Sunny Days in Heaven
Spiritual/Political/Philosophical Blog on the Nature of Truth and Falsehood and Heaven

Tuesday, January 11, 2005  

Now, Muse, let us sing of rats!

Every now and again I take a peek at the state of the art and craft of poetry, one of my great loves, and turn away in shame and disgust. It's like checking up on your beloved but lost daughter, and seeing her turn a trick in the street. Or your lost son lying in his vomit and feces drunk in the gutter. You have to turn away as fast as you can or you will go mad screaming to heaven, howling in pain.

I once tried to fight for poetry, but it was a losing cause that I eventually abandoned. Here is an article the apprises us again of where poetry has gone. I recommend following the link to read the few samples of poems offerred. They have to be seen to be believed, but I don't have the heart to post them here. It's better with the context of the column.

From The Boston Comment:

The Best American Liturgy
How Contemporary American Poets Are Denaturing the Poem,
Part IX

Perhaps there is a parallel, cult-like aura of inviolability protecting this new writing from critical inquiry: such writing, which verges on a kind of liturgy, comes with its own form of worship and its own tenets of faith. True believers do not question its methods; they accept its sacramental texts as the Word. In neither case is readability or critical inquiry at issue. Like artifacts of automatic writing, these liturgical offerings are akin to divine revelation—believe in it or don't, but do not examine, question, or evaluate it. The church of new writing has established what every church needs: their articles of faith. They call theirs “poems.”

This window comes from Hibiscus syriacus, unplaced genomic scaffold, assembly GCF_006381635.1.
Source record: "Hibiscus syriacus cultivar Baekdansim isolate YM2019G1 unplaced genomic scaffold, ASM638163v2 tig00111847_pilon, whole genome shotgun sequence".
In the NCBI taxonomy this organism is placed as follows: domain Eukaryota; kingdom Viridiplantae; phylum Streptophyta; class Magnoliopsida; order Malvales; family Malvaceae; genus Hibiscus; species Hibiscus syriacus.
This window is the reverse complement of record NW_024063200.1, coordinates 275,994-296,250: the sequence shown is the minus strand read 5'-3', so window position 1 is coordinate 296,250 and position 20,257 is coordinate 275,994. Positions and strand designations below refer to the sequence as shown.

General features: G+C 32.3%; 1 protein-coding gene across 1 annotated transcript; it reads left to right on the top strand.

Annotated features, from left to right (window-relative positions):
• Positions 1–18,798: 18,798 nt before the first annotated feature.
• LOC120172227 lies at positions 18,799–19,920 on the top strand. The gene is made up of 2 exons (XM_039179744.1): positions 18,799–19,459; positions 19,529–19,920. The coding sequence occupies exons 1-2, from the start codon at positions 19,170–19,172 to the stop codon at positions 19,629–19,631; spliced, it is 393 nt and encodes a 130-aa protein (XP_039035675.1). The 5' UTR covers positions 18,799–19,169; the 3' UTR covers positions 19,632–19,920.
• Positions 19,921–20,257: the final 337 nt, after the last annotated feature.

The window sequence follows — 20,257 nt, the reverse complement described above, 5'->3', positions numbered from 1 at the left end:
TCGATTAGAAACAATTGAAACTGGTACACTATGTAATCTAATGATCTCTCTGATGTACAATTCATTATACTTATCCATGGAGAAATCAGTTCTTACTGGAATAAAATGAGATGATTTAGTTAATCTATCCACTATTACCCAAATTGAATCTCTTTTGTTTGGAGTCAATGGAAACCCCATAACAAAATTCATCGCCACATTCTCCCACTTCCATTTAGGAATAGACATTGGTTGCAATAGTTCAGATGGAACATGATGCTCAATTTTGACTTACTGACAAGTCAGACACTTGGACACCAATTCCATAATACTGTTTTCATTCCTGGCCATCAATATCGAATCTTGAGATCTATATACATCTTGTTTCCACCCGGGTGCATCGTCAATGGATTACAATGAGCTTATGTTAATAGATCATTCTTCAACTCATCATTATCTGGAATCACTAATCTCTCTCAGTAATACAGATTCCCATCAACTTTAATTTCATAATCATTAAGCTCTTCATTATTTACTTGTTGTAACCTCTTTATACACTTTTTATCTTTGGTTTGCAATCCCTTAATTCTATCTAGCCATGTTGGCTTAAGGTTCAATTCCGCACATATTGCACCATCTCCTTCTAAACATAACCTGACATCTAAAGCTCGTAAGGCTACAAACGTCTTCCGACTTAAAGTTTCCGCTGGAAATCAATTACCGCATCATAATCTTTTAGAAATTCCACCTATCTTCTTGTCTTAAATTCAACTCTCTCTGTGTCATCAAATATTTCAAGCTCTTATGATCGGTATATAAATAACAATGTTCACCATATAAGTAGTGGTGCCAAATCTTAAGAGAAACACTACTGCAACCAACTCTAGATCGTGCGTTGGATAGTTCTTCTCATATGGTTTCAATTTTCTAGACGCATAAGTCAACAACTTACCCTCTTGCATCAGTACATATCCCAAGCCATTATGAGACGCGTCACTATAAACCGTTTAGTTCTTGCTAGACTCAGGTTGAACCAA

If there is no “best,” then every poet is as good as every other poet. Everybody gets a gold star.

The truth is, as Hejinian herself admits, there is no “bestness” in the church of new writing and that's because there can be no “bestness” when there is no means to determine whether or not one poem, or even one line of a poem, is better than another, when the field of poetry itself, built on a tradition of genius, human emotion, and the need to express universal and profound truths through the most powerful and compressed language one is able to wield, is held in so little esteem by Hejinian and her fellow practitioners that they dispense with the craft required to achieve their best, and instead promote a cult-like worship of the idea that everyone and everything is equal, that no poem shall be left behind. As a result, there is no real achievement in this year's Best American Poetry.

posted by Mark Butterworth | 9:00 PM |